Anarchos' Descent Into The Maelstrom is the kind of death metal release that takes you by surprise. It definitely is an unsuspected, unimposing release; five songs of death metal with little outward awesomeness appearing. Standard song titles such as "Morbid Ways to Decay" and "Anointing of the Sick" don't immediately grab the attention of seasoned listeners and the artwork, while pretty cool, isn't awe-inspiring initially. What will grab the listener's attention is the expertly crafted songs on what I would classify as an EP. With a strong rhythmic underbelly, Anarchos finds themselves in the sort of position which other bands often times do not. With a focus on excellent song structure and riffs, and less emphasis on leads and technicalities, the songs breathe like snow covered antebellum beasts waiting for a time when destruction and violence can be applauded and revered. The time has come: Anarchos has come. While some of the influences and sounds are expected, the band being from the Netherlands, the sound of the release does not seem to match it's release date. This sounds like 1992.
Across Descent Into The Maelstrom, we are awarded with a band that is part Grave and Dismember with a splash of Ashpyx and momentary waves of Slowly We Rot Obituary. The evidence is conclusive. With Anarchos, they've taken parts bands that are often copied and cloned and beat back the forces that be to create space and identity. While opening track, previously mentioned "Anointing the Sick" is standard fare, in retrospect, after a full listen through of the rest of the album, it is an excellent starting point. It presents the style of Anarchos without fully revealing all the band has to offer. It is "Morbid Ways to Decay" which, at least for me is the highlight and after a listen, I love the song's name. It is no longer a generic name. With the track, we get strong riffs that lead to crushing verses and a persistent headbanging bulk courtesy of the rumbling natural drum tone. But we are also awarded great Swedeath bridges, and blessed with a finale of slow crawling chords painted with haunting lead melodies. It's the kind of material which you rarely find on newer releases.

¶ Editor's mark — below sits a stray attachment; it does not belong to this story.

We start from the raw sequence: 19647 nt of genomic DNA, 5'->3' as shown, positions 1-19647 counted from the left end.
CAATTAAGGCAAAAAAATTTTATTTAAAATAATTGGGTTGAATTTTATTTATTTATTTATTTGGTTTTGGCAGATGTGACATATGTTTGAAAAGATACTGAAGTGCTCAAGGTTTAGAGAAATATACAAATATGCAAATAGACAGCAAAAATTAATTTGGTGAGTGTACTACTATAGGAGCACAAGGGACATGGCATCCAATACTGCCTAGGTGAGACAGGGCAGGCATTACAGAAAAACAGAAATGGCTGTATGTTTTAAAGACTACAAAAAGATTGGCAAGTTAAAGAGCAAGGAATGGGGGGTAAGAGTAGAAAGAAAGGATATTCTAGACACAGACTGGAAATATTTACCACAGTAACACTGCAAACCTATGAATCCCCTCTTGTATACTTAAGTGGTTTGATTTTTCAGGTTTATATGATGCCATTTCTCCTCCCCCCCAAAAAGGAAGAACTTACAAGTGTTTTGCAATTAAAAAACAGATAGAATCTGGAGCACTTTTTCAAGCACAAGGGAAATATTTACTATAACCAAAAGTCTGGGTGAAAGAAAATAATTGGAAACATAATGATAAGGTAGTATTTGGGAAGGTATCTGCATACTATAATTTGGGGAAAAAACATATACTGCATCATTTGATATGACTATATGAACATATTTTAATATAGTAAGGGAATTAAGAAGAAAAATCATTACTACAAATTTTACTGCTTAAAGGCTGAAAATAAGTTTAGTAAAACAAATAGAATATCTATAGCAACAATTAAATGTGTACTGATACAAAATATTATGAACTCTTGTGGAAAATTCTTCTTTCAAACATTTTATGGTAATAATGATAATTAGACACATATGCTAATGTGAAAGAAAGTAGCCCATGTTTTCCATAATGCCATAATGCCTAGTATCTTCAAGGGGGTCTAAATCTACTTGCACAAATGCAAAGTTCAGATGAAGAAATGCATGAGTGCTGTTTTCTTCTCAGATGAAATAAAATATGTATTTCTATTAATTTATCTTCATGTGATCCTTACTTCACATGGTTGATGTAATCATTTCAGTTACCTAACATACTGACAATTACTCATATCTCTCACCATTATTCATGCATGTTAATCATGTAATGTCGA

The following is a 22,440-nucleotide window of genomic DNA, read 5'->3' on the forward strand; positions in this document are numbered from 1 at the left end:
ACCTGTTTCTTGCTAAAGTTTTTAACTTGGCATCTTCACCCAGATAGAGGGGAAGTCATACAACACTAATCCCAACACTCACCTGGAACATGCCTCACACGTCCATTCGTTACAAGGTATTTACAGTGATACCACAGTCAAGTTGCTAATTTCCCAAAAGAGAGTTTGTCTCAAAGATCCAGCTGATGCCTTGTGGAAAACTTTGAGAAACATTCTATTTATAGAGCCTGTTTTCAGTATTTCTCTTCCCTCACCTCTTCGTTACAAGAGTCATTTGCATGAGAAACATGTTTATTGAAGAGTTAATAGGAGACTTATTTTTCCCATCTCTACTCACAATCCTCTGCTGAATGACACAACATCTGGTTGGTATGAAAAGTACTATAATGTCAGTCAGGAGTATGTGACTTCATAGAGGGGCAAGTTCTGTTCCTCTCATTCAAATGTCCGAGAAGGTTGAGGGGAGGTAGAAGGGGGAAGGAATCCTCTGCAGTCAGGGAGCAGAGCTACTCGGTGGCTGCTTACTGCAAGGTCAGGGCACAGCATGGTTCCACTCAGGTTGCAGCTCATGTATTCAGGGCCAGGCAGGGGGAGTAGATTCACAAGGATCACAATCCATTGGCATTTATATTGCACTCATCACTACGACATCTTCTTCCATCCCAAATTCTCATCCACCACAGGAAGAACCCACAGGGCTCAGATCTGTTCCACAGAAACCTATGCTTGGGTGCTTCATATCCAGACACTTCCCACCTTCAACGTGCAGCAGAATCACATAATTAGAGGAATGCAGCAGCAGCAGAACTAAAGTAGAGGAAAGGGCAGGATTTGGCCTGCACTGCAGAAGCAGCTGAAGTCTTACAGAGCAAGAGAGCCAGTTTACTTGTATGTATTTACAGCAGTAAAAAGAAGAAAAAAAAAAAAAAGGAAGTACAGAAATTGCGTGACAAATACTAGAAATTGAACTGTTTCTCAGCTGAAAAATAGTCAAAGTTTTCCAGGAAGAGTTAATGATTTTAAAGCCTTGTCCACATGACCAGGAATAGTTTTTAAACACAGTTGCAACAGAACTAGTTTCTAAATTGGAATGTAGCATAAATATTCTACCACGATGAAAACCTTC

Perhaps it has something to do with the experience of Anarchos' members. Both Vincent Drenton and Ardy de Jong were members of Ulcerate Fester. Martin Brakert is a part of the disdainfully unorganized Burning Hatred which has experienced tons of member issues. Either way, their knowledge an appreciation for their death metal art is keen. Particularly important for the effectiveness of Descent Into The Maelstrom is the bitterness of the production. Clarity is high and yet, the whole thing is a mess of disgusting distortion. Thick and heavy like walls of granite covered in slime the density of mashed brain matter. The bass sounds like a rusty hammer being used to cut through flesh with disregard for pain. The guitars are quality death metal constructs. Evidence exists that proves all sorts of unbelievable things. The evidence here proves that amidst all the mediocrity, there are still some awesome death metal being pumped out of countries originally bastions of talent in the 90's. It's strange how things work out, now that I've listened to and really enjoyed this EP, the cover artwork is no longer boring and instead reminds me of a twist on old Swedish death metal demo covers. The song titles are now very cool and Anarchos has my ears.